Michael got his start in journalism at the Dorchester Community News, a community newspaper serving Boston's largest neighborhood, where he covered a range of urban issues. Since the late 1980s, he has been a regular contributor to the Boston Globe. For 15 years he wrote a weekly column on local politics for the Boston Sunday Globe's City Weekly section.

Michael has also worked in broadcast journalism. In 1989, he was a co-producer for "The AIDS Quarterly," a national PBS series produced by WGBH-TV in Boston, and in the early 1990s, he worked as a producer for "Our Times," a weekly magazine program on WHDH-TV (Ch. 7) in Boston.

Michael lives in Dorchester with his wife and their two daughters.

About Michael Jonas

Michael Jonas has worked in journalism in Massachusetts since the early 1980s. Before joining the CommonWealth staff in early 2001, he was a contributing writer for the magazine for two years. His cover story in CommonWealth's Fall 1999 issue on Boston youth outreach workers was selected for a PASS (Prevention for a Safer Society) Award from the National Council on Crime and Delinquency.

Michael got his start in journalism at the Dorchester Community News, a community newspaper serving Boston's largest neighborhood, where he covered a range of urban issues. Since the late 1980s, he has been a regular contributor to the Boston Globe. For 15 years he wrote a weekly column on local politics for the Boston Sunday Globe's City Weekly section.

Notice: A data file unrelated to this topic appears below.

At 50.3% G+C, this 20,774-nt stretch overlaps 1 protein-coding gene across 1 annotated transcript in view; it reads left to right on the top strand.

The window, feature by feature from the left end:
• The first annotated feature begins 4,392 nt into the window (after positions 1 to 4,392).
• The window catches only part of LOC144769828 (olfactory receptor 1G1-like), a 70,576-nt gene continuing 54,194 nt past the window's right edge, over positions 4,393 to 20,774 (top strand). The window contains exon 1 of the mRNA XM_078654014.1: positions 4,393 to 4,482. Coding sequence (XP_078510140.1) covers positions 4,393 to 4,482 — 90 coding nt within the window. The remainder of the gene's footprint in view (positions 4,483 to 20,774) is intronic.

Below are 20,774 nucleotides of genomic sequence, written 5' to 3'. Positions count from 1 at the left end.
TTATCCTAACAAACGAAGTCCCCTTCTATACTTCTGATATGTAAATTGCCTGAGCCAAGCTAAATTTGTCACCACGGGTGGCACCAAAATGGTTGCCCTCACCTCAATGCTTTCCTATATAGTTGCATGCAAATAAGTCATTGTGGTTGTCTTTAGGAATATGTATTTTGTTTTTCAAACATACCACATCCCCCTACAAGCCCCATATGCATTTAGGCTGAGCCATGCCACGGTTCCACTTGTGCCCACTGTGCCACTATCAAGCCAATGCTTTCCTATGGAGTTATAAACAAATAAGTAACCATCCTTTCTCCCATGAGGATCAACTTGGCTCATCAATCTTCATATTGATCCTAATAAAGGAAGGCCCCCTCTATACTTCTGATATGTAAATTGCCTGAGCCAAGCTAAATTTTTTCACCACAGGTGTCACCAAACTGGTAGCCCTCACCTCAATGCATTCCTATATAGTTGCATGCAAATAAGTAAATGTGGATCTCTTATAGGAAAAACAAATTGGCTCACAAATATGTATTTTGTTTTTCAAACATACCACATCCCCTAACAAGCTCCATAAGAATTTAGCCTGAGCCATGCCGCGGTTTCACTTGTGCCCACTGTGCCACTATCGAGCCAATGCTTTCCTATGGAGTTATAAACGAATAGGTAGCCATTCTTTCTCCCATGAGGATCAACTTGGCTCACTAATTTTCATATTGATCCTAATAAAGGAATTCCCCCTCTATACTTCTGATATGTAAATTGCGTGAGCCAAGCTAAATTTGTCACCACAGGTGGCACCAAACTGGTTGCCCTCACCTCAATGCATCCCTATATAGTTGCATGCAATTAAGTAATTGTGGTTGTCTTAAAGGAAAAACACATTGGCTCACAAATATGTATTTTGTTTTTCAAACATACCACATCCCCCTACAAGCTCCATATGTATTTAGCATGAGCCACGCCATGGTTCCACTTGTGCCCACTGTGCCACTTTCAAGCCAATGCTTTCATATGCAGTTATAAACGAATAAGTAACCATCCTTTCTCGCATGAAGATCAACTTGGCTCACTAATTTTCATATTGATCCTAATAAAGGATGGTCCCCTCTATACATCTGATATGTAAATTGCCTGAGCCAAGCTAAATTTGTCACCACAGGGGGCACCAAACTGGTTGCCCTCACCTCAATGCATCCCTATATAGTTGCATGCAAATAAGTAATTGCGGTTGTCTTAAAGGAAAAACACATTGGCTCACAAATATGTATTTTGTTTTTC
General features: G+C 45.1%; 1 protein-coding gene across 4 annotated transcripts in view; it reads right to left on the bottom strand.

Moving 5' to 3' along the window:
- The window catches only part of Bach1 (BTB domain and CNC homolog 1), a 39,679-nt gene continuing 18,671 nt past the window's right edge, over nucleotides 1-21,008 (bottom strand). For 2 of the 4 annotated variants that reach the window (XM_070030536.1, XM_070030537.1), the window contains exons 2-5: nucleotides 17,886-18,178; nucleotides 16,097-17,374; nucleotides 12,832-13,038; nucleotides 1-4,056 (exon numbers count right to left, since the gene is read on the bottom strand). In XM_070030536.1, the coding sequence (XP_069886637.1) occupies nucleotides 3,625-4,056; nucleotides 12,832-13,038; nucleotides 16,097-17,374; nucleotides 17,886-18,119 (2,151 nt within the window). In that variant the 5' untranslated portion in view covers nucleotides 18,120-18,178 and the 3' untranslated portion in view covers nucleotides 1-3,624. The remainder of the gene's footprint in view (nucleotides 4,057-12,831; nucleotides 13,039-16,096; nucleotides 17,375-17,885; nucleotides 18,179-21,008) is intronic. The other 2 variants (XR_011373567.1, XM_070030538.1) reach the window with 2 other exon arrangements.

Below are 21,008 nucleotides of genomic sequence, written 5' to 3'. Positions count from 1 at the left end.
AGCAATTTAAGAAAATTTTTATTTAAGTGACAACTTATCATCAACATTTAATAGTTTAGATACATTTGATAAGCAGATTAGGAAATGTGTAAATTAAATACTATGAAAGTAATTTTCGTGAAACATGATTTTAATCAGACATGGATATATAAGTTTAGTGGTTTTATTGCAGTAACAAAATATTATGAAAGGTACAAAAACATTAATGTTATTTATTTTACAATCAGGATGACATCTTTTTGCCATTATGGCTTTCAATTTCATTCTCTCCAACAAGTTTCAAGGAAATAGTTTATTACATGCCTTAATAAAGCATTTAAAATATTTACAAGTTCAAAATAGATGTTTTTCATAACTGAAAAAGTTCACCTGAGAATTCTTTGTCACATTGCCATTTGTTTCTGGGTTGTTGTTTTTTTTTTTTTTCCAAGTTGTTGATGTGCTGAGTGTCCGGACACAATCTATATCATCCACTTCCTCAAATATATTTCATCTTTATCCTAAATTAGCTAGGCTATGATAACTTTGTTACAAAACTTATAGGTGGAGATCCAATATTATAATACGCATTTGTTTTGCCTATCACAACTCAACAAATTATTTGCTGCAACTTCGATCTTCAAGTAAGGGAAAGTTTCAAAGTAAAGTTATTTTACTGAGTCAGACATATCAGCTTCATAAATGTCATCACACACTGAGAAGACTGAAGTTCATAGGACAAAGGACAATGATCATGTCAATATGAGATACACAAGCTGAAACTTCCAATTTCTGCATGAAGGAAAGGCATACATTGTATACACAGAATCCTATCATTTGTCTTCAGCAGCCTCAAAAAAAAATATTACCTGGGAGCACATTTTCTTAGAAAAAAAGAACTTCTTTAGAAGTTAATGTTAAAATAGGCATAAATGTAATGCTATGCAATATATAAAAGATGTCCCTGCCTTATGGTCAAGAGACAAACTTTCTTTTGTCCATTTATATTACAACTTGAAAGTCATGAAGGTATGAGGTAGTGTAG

Michael has also worked in broadcast journalism. In 1989, he was a co-producer for "The AIDS Quarterly," a national PBS series produced by WGBH-TV in Boston, and in the early 1990s, he worked as a producer for "Our Times," a weekly magazine program on WHDH-TV (Ch. 7) in Boston.

Michael lives in Dorchester with his wife and their two daughters.

As with so many time-honored norms that have been shattered since his arrival on the national stage, Trump came to Cleveland and laid waste to any idea that presidential debates require at least a minimum level of decorum. Whether things ever return to what they once were is now the question.

“I hope there are no more debates before this election. If they happen, I won’t waste another minute of my life watching them,” Fallows wrote. “The modern presidential debate was invented in 1960. We may have seen the end of its useful life this evening.”